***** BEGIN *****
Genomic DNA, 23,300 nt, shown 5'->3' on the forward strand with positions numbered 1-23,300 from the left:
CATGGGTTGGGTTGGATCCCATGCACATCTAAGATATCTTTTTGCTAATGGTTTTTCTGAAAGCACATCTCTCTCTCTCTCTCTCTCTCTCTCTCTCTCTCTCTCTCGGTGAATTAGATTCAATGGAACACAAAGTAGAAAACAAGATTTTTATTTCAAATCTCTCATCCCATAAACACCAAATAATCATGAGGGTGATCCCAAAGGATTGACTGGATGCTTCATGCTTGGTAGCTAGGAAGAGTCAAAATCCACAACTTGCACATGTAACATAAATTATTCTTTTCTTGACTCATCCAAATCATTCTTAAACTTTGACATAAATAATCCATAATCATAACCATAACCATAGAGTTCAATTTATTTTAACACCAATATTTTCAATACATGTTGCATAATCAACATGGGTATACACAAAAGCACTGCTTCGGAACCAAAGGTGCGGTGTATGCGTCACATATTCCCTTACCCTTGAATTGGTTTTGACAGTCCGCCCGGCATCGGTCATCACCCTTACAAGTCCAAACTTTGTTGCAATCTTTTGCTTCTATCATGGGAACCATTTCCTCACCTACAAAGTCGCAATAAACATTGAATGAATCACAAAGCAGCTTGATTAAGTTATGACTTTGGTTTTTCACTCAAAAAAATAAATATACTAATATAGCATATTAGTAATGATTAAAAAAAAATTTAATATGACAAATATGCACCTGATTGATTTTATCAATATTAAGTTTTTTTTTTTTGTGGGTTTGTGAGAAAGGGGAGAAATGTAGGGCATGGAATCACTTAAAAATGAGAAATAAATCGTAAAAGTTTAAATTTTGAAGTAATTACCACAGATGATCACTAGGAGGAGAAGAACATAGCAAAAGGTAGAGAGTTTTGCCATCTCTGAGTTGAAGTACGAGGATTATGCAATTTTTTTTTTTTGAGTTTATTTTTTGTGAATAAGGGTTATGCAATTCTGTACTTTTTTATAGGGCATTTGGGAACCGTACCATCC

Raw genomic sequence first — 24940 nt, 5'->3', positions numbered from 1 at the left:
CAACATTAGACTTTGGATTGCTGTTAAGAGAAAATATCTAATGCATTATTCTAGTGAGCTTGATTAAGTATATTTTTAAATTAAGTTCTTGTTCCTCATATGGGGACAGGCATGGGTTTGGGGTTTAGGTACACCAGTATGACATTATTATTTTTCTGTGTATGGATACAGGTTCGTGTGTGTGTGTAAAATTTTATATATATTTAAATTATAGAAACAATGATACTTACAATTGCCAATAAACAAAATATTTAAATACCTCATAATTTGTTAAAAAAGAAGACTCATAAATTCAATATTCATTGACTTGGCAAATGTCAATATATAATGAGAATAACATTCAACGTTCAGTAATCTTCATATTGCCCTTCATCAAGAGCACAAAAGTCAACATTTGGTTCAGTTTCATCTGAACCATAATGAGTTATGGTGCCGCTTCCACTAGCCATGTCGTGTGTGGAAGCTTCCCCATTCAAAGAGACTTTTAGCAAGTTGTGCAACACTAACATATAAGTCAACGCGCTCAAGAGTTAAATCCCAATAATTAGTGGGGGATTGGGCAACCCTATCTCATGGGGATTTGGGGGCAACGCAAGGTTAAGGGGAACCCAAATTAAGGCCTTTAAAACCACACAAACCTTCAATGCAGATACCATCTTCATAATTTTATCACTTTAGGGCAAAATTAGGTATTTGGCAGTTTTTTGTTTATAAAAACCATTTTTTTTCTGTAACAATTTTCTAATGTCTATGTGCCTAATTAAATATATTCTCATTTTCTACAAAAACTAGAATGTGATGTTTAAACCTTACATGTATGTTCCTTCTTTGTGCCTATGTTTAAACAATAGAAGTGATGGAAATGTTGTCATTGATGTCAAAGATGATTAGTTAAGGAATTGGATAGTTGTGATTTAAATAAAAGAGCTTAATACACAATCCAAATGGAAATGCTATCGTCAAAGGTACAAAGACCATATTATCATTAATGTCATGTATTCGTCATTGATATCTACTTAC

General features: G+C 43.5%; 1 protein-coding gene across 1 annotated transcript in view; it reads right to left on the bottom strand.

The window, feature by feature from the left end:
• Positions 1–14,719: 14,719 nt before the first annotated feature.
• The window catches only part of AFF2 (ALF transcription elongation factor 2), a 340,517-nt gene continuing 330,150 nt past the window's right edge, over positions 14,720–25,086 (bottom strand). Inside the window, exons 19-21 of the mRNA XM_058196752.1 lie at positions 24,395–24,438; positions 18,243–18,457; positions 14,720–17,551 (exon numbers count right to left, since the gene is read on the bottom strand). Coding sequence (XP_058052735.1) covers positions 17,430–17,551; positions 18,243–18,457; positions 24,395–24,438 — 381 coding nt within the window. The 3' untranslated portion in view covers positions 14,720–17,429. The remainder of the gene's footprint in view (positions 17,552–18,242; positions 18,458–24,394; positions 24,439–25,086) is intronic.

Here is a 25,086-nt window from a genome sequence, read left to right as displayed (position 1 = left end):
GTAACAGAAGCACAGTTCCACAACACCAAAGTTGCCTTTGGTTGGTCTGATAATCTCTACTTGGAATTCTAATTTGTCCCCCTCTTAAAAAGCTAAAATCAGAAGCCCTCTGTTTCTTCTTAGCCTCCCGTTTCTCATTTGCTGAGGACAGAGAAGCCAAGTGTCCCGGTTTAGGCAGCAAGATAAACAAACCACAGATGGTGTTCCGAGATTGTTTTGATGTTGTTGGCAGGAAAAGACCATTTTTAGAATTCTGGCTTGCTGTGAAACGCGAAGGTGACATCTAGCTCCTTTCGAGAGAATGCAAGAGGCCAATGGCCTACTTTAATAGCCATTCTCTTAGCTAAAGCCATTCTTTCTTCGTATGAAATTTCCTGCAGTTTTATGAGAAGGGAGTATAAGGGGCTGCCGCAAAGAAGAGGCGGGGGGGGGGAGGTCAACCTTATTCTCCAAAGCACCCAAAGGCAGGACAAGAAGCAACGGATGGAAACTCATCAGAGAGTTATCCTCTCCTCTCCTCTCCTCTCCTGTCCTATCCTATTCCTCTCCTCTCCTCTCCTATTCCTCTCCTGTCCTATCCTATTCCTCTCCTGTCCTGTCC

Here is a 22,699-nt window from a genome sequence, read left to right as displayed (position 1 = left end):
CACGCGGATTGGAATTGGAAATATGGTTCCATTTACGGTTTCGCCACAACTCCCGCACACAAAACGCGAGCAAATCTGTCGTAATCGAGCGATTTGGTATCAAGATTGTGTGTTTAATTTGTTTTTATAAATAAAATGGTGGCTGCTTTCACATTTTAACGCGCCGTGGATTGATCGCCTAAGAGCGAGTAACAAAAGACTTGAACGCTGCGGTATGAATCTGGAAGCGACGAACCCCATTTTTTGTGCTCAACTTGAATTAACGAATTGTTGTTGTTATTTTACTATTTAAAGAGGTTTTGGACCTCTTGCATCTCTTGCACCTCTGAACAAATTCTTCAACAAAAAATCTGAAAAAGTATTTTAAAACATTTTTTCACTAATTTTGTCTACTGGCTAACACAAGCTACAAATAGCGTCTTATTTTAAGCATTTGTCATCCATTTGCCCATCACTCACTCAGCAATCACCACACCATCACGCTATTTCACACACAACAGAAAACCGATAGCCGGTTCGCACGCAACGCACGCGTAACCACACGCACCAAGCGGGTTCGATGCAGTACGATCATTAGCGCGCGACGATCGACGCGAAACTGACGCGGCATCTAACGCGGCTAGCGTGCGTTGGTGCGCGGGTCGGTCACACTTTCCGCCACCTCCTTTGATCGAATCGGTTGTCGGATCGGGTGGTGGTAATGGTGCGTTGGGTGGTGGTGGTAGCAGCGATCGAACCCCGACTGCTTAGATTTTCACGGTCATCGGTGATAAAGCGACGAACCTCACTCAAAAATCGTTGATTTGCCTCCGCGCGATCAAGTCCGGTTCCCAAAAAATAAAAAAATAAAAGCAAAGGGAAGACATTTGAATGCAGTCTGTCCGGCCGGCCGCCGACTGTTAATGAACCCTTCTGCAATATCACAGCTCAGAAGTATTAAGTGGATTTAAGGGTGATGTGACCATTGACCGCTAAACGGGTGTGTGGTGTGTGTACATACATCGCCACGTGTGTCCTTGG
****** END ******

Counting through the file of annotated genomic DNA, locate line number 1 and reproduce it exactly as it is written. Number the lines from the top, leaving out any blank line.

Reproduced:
Genomic DNA, 23,300 nt, shown 5'->3' on the forward strand with positions numbered 1-23,300 from the left: